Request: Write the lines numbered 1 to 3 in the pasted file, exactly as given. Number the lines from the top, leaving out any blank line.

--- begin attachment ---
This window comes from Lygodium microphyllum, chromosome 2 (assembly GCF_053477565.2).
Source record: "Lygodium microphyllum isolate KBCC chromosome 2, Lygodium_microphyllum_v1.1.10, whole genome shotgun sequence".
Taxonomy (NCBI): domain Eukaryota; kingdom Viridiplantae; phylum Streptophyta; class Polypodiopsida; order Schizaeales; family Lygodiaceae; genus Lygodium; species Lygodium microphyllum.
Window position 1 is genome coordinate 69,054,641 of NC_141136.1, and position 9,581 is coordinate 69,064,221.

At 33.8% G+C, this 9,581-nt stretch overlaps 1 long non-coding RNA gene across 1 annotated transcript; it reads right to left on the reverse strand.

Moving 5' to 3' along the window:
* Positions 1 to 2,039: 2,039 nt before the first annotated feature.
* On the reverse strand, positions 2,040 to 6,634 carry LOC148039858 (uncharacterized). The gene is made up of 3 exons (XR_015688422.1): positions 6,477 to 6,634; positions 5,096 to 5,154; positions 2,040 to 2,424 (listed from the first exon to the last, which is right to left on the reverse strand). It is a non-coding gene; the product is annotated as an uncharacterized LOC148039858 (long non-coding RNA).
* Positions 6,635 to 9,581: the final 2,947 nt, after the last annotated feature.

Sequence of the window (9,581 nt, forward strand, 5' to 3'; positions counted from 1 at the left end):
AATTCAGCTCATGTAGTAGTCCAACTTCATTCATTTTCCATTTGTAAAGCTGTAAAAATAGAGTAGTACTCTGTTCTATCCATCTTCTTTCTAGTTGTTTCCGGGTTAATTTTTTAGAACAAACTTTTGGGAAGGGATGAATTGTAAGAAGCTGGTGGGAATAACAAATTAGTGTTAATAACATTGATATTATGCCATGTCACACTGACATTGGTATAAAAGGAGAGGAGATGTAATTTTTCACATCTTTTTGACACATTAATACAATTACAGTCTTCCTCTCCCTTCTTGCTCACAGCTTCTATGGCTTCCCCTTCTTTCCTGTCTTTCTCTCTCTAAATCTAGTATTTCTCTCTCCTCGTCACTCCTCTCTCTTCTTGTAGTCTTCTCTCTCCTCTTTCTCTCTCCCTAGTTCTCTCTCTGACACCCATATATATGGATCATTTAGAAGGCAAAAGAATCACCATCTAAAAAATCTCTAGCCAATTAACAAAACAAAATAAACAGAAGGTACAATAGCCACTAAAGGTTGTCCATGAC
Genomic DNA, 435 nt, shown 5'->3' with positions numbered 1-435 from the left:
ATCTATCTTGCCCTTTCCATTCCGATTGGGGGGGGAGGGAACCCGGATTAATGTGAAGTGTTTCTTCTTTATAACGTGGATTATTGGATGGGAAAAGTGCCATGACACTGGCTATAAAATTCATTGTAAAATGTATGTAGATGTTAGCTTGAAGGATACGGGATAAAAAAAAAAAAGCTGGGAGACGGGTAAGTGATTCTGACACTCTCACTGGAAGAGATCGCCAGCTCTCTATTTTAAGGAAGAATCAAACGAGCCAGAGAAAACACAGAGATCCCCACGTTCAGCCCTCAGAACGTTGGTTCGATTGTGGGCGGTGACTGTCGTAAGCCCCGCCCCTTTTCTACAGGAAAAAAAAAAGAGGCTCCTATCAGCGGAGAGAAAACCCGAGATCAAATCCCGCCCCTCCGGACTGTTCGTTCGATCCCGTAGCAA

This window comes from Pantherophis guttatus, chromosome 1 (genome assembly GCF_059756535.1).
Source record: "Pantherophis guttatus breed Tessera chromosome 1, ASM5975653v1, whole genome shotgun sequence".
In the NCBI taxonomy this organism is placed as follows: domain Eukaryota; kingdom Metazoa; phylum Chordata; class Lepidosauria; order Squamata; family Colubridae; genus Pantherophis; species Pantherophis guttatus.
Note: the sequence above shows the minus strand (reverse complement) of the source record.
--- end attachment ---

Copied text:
This window comes from Lygodium microphyllum, chromosome 2 (assembly GCF_053477565.2).
Source record: "Lygodium microphyllum isolate KBCC chromosome 2, Lygodium_microphyllum_v1.1.10, whole genome shotgun sequence".
Taxonomy (NCBI): domain Eukaryota; kingdom Viridiplantae; phylum Streptophyta; class Polypodiopsida; order Schizaeales; family Lygodiaceae; genus Lygodium; species Lygodium microphyllum.